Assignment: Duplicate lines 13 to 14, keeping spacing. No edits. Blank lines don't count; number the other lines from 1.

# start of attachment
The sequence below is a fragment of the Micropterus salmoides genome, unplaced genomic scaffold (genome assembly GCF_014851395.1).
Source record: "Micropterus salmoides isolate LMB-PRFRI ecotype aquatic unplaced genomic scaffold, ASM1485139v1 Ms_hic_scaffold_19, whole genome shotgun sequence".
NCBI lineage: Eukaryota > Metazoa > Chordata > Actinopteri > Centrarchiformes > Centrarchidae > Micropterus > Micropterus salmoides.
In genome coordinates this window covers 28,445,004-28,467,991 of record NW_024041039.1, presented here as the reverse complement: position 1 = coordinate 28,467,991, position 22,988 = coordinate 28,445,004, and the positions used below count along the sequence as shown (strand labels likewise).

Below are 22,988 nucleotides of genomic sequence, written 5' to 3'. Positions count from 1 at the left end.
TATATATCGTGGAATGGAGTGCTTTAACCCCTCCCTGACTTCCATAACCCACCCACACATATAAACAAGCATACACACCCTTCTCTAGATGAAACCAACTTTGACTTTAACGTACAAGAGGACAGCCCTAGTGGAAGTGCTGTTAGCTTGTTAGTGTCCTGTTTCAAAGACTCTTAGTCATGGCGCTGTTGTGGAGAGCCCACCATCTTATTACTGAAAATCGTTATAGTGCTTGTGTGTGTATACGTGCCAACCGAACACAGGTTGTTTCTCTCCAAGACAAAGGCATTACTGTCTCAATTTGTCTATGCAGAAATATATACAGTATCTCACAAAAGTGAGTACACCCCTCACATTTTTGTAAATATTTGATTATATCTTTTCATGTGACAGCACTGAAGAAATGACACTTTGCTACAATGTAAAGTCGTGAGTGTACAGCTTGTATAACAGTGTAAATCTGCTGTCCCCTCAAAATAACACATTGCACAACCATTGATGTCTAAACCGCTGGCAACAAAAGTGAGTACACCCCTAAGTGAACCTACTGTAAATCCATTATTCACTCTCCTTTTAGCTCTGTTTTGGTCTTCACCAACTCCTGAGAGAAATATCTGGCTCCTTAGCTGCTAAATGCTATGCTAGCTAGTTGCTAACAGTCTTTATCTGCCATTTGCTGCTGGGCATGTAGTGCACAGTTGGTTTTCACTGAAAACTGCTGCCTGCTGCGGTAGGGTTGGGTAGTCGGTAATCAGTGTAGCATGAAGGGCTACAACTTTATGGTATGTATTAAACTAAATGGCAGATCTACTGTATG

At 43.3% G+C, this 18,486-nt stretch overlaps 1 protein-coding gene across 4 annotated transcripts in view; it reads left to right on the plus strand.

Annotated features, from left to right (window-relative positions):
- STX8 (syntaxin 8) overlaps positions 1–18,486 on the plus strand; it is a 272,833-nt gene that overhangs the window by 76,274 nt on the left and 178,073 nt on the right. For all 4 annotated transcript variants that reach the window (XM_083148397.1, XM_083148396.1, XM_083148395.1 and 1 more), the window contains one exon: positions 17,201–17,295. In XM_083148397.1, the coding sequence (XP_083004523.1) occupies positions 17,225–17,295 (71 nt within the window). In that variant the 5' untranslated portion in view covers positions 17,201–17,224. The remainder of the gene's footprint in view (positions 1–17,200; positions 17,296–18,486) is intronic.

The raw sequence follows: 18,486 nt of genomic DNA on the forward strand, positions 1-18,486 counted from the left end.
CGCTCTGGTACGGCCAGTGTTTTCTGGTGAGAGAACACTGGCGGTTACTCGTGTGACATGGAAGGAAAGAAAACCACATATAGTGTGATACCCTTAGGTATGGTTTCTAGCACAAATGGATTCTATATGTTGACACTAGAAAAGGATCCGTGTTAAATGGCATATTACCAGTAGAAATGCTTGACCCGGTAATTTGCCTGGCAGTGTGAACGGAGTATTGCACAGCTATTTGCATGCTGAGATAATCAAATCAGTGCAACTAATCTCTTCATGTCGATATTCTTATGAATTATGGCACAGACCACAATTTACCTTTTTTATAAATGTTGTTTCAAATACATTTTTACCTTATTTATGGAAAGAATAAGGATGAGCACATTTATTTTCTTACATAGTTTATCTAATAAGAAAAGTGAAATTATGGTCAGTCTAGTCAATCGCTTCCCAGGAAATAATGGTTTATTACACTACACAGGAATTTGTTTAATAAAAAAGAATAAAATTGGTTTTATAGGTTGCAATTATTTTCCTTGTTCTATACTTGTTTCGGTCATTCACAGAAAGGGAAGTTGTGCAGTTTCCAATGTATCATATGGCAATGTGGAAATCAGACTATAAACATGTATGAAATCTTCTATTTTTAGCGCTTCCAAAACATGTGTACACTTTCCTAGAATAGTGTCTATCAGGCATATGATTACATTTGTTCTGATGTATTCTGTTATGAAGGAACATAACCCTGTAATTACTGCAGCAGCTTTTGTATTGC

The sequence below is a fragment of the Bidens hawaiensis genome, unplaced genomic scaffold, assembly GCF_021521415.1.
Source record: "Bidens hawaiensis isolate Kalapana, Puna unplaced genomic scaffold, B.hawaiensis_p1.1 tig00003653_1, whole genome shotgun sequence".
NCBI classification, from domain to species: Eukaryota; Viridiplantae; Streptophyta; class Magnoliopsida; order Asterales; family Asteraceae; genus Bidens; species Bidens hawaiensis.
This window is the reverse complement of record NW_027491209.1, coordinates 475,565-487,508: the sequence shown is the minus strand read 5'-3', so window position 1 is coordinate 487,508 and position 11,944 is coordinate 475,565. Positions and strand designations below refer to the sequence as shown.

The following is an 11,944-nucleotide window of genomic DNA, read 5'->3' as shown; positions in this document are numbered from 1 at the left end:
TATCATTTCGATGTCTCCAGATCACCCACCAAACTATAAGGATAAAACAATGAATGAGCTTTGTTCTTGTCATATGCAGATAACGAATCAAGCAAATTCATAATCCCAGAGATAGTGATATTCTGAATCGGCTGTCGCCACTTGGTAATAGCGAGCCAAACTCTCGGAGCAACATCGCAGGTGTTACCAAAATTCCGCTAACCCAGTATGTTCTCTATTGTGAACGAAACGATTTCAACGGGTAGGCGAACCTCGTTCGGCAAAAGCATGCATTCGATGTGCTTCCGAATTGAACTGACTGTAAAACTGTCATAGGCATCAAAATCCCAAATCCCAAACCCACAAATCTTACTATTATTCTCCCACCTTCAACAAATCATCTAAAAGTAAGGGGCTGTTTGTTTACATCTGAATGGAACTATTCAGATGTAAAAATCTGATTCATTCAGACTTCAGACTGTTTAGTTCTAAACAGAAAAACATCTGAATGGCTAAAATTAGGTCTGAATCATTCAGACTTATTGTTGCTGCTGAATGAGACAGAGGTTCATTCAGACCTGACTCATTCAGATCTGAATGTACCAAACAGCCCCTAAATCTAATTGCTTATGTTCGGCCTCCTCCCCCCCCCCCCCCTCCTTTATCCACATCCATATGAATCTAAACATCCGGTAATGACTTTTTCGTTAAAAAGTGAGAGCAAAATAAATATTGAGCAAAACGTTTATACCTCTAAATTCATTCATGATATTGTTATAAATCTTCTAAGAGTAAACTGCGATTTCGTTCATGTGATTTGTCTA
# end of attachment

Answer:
Source record: "Bidens hawaiensis isolate Kalapana, Puna unplaced genomic scaffold, B.hawaiensis_p1.1 tig00003653_1, whole genome shotgun sequence".
NCBI classification, from domain to species: Eukaryota; Viridiplantae; Streptophyta; class Magnoliopsida; order Asterales; family Asteraceae; genus Bidens; species Bidens hawaiensis.